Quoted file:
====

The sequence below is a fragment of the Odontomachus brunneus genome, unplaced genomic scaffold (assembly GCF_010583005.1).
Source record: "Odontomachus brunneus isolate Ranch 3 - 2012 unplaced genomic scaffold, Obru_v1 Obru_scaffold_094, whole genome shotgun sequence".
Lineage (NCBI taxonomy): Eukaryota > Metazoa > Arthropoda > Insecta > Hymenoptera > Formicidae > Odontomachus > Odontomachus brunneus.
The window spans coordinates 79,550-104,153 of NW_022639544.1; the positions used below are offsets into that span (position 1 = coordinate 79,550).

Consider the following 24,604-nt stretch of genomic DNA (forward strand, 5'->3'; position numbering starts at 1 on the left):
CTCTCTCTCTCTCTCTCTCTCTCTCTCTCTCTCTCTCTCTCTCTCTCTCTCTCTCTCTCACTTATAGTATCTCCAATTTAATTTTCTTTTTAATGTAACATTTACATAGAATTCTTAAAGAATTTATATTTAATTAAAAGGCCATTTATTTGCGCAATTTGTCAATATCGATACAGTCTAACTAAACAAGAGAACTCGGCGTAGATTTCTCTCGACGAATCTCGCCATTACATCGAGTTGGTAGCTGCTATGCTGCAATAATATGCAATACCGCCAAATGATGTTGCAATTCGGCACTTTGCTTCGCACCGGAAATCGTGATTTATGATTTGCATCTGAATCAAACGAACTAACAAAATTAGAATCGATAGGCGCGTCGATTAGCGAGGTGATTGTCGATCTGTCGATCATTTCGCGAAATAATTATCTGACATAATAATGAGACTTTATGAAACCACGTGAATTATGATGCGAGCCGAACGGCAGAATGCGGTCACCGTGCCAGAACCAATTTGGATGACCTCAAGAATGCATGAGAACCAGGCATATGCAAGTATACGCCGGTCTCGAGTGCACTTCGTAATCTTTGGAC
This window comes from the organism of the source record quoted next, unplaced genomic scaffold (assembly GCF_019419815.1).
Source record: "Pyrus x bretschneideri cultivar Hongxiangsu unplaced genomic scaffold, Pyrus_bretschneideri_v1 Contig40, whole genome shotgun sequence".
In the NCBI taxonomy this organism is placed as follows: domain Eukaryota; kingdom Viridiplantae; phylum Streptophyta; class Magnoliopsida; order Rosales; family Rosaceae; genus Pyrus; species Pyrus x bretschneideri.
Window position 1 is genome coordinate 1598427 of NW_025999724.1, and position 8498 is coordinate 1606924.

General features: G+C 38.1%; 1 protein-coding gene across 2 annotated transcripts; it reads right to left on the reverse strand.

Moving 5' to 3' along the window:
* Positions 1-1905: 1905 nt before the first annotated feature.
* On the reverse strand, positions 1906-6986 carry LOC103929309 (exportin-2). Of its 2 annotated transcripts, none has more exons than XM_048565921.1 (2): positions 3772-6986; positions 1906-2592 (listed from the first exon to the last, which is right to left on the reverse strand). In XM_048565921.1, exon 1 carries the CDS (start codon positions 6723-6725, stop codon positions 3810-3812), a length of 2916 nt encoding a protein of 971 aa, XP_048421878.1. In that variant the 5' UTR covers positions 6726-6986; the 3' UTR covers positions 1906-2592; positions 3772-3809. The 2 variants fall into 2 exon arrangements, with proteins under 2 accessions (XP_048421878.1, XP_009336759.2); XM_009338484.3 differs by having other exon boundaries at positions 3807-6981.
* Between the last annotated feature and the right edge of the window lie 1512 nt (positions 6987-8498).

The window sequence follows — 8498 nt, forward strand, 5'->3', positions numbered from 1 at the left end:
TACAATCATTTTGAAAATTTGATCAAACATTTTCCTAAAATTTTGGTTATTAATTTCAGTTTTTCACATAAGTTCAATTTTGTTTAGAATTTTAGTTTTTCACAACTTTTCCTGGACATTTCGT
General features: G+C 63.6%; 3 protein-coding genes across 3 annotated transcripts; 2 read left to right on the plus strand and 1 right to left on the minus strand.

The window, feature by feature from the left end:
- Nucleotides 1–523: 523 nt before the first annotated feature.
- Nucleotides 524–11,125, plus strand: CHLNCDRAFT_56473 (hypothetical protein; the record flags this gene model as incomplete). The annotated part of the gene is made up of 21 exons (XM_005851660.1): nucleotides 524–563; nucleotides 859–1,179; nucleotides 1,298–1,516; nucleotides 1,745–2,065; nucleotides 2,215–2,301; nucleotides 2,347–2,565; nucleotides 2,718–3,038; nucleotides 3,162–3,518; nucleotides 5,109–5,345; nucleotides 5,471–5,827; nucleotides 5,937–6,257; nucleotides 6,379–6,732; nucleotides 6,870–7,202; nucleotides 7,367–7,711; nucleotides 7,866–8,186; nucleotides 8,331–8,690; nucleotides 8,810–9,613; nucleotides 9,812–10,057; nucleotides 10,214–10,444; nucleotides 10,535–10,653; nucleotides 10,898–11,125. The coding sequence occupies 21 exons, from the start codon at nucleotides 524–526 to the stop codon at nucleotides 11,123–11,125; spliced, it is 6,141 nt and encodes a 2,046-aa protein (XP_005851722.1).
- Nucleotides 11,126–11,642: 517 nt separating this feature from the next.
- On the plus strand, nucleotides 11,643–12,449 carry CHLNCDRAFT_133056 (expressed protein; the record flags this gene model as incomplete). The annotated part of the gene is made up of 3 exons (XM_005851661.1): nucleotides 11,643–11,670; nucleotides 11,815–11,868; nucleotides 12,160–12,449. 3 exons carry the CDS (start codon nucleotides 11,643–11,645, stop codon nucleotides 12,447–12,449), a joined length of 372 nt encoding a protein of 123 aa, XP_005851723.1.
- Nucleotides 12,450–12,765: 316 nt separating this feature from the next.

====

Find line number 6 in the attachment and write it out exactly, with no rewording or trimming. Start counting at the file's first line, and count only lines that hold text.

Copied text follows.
CTCTCTCTCTCTCTCTCTCTCTCTCTCTCTCTCTCTCTCTCTCTCTCTCTCTCTCTCTCACTTATAGTATCTCCAATTTAATTTTCTTTTTAATGTAACATTTACATAGAATTCTTAAAGAATTTATATTTAATTAAAAGGCCATTTATTTGCGCAATTTGTCAATATCGATACAGTCTAACTAAACAAGAGAACTCGGCGTAGATTTCTCTCGACGAATCTCGCCATTACATCGAGTTGGTAGCTGCTATGCTGCAATAATATGCAATACCGCCAAATGATGTTGCAATTCGGCACTTTGCTTCGCACCGGAAATCGTGATTTATGATTTGCATCTGAATCAAACGAACTAACAAAATTAGAATCGATAGGCGCGTCGATTAGCGAGGTGATTGTCGATCTGTCGATCATTTCGCGAAATAATTATCTGACATAATAATGAGACTTTATGAAACCACGTGAATTATGATGCGAGCCGAACGGCAGAATGCGGTCACCGTGCCAGAACCAATTTGGATGACCTCAAGAATGCATGAGAACCAGGCATATGCAAGTATACGCCGGTCTCGAGTGCACTTCGTAATCTTTGGAC